Diana: “That’s still disgusting.”

I then explained to her about the episode of Bizarre Foods I saw in which Andrew Zimmern travelled to Uganda where swamp rat is a staple because they’re 1) clean, 2) plentiful, 3) cheap, 4) good protein. She wasn’t convinced. I’m not either.

Here are some other things that come up:

Horse and donkey: Most westerns would scoff at these on their plates. Horse is a riding animal, almost close to a pet, and in general doesn’t belong in western dishes. It’s a pretty common food source in China.

Bug kebabs. 
Bugs: Another western taboo. These are a pretty common food source, particularly in Southeast Asia for the same reason as rats are popular in Uganda. Bugs were pretty much the epicenter of every Task 2 Fear Factor challenge, in which terrified Americans competing for half a million dollars would need to eat a cockroach. News flash: Fear is relative.

Turtle: I brought this up to the same student with whom I had brought up rats and she, again, looked shocked and awed because she loves turtles so much. (I honestly didn’t know that before suggesting it.) Anyway, about a week later, I saw five dead turtles for sale on Smelly Fish Street.

Rabbit: This is a sore subject for some because rabbits are pets. But rabbits are also food for a lot of people all over the world.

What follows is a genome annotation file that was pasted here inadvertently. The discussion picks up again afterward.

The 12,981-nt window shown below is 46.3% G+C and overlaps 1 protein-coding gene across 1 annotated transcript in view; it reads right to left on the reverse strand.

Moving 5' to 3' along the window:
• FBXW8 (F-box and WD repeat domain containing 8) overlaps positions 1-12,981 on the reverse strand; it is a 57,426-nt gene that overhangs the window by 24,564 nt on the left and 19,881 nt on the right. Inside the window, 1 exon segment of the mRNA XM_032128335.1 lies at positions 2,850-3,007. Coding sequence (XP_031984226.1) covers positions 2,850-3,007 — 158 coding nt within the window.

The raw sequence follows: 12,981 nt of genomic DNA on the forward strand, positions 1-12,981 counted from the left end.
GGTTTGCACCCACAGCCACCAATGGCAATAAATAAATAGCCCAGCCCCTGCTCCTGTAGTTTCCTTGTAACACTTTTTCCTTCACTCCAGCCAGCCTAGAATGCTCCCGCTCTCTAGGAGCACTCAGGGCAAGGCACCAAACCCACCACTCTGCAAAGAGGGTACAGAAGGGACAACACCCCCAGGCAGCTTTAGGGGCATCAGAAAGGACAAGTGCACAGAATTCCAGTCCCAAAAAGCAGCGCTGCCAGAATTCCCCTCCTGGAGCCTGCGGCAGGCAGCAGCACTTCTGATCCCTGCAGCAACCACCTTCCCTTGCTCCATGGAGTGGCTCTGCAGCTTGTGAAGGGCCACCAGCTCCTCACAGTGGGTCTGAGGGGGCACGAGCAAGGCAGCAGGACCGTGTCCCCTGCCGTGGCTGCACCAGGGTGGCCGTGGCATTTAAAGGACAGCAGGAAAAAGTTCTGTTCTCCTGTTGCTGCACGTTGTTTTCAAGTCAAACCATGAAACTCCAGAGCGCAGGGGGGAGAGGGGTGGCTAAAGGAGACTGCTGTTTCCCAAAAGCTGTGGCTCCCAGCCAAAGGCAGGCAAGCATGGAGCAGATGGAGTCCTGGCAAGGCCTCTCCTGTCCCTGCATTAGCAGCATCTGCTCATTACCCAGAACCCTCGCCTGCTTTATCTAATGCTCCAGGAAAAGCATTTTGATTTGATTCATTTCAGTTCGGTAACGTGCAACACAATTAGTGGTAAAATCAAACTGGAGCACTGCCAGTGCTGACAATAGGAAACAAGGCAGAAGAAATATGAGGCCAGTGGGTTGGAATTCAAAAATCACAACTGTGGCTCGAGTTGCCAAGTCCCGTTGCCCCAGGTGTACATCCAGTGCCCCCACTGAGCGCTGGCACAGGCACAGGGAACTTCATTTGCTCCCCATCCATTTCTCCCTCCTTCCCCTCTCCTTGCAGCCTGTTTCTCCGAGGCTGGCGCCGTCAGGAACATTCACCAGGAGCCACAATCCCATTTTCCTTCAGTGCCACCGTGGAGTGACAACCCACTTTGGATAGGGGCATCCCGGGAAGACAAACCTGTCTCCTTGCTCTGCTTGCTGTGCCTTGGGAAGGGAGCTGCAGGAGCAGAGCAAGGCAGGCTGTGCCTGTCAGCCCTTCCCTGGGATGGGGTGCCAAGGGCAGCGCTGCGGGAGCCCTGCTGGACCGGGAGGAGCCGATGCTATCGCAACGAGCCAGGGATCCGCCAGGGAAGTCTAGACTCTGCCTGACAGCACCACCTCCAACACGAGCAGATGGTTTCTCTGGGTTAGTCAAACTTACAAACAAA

Sheep and goat: These animals are not necessarily considered by most as “taboo” but I’ve met a fair amount of people who just think eating sheep or goat is gross for one reason for another. As with many opinions regarding meat, it’s sometimes hard to find an articulate explanation.

All the other parts of the animals: Feet, brains, eyes, tail, privy bits, tongue, whatever. Even though I’m not into piling myself a helping, I admire that civilizations, including China, actually use the majority of the animal they’ve slaughtered.

Dog: This is a polarizing meat, and I tend to save it for the end of the conversation. Many of my students shudder and think it’s disgusting – which is the way I feel because, to me, dogs are loyal friends and companions – but I’ve had a handful who think, or used to think in the case of one, dog is a scrumptious chow (so to speak). And it certainly is sold and consumed here. There are restaurants that specialize in it, and fully intact, shaved dead dogs are sold down the aforementioned alley, a.k.a. Dead Dog Alley.

Much of the western consensus regarding meat has to do with the procurement. But again, this tends to only apply to “non-standard” meat sources. For instance, shark fin, which is appropriated in an exceedingly cruel way, wherein the fishermen drag the shark into their boats, cut off its fins, then throw it back in the water to drown. Our stomachs and bleeding hearts wrench at this, while we wolf down our Big Macs and KFC and Value Time chicken/pork/steak without an iota of thought about where that meat came from. (If you want a non-PETA take on McDonald’s egg procurement, check out this link